When I get a new song idea I work on it to a certain point, record it on my Dictaphone, and walk away. The brain can play with you and say that sounds great, but then in the cold morning light say your song idea sucks. The brain is honest with you when it hears the song idea with fresh ears. I’ve been suckered into thinking a song idea is the best thing I’ve ever written and after much toil and valuable time it’s turned out nothing of the sort. Get down as much of a new song idea as you can and then give yourself a break from it.
I thought the song idea for ‘Body Language’ The Dooleys was a bummer, but the next day my fresh ears told me a different story.
I have been busy building my website and this has led me to search for my recorded songs on Google. I have been astonished at how much is out there. I found that I have a Google Discogs account listing all of my records released over the years and the number of versions each record has had. It has been an education for me as I had no idea so many versions of my records existed.
I discovered I am on Wikipedia, the free encyclopaedia, for instance, ‘Diamond Lights’ Glenn Hoddle and Chris Waddle.
I found people have created videos of my records, for example, a Japanese video of cartoon characters of The Nolans dancing to their record, and TV shows like Noel’s Addicts (Noel Edmonds) with The Nolans singing their biggest hit in Japanese.
I am having great fun building this website. I’ll keep you posted on my progress…
Certain lyrics can lead you into a cul-de-sac, especially if the hook lyric is restrictive, let’s say, your hook lyrics are, ‘I need you’. How many times can you say, I need you?
‘I need you as a flower needs the rain.’ ‘I need you as I’ve never needed anyone before.’ I need you as…’ Blah! Blah! Blah!
Try to come up with a strong visual hook lyric, e. g., ‘Chequer Queen’. My verse 1) ‘they call you the chequer, your game is so cruel, they say yer’ just a wrecker, yer’ breaking all the rules. But now I know for better, though my heart is sold, cos’ ever since I met yer’, I’m checkmate, checkmate.’
As you can see, this hook lyric opens up a reservoir of things to say about the game of chess and linking it to a chick (the Chequer Queen) who checkmates her lovers.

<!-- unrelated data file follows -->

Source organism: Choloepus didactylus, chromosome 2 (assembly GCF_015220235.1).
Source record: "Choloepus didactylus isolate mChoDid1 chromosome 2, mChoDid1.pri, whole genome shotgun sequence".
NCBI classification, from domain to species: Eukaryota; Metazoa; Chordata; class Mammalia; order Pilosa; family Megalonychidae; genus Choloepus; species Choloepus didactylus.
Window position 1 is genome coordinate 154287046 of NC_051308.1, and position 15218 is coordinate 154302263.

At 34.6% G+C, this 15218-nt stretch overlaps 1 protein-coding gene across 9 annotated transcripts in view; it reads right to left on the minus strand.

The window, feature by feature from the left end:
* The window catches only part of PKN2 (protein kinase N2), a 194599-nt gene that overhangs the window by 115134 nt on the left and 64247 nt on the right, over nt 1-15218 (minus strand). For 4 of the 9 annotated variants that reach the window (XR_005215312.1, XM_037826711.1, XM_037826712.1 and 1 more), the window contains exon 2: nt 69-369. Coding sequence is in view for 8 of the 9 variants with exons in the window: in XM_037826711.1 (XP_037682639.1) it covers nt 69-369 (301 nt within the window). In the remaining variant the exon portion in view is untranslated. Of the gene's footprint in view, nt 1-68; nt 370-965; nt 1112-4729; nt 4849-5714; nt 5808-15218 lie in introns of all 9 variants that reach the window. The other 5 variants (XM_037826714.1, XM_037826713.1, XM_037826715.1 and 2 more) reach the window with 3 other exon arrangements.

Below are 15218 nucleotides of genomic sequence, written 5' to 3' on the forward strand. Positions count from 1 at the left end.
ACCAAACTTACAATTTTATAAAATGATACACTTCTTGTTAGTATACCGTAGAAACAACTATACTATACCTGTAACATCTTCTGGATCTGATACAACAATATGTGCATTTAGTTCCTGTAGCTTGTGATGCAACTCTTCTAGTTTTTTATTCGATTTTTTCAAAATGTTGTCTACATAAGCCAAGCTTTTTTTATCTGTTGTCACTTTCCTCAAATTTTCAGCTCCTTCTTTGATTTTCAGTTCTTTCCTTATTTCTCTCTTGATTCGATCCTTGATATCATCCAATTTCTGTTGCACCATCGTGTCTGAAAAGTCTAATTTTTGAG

However, there is a thin line between cleverness and cheesiness. If you start saying:’ You stole my king of love and made him resign.’ Or: you used your pawns of love to trap my heart.’ The lyrics sound corny and overdone.
So, find a strong hook that offers a vivid lyrical idea, and keep it subtle.
In 1979, my monthly advance from my music publisher was a princely sum of money. I still received my wages from window cleaning so with my advance money on top of that I could afford to buy some state-of-the-art music equipment. I hired an upright piano. Even though I could only play chords on the piano I thought it might give some extra colour to my songwriting, and piano chords would certainly add some weight to my demos.
I bought a 4-track, quarter-inch, reel-to-reel tape recorder and a 2-track reel-to-reel tape recorder. I was so excited when I took these shiny brand new tape machines out of their boxes, all I could do was to sit staring at them. I had no idea how to work the machines, but I knew I’d get to grips with using them by deploying the hands-on method. This was a massive leap for me. I went from making one-take live recordings onto a cassette player, to recording on a machine that The Beatles used to make their early recordings.
From then on, when I had written a song and was going to record it, it was a whole new ball game. I had four individual tracks to play with and more if I so wished to ‘bounce’ tracks. This meant I started to create bass guitar parts, licks and riffs for guitar and piano and singing harmonies to my lead voice. When I was satisfied I had all of my instruments and vocals recorded, I mixed the tracks to how I wanted my demo to sound and recorded a stereo mix onto the 2-track tape recorder.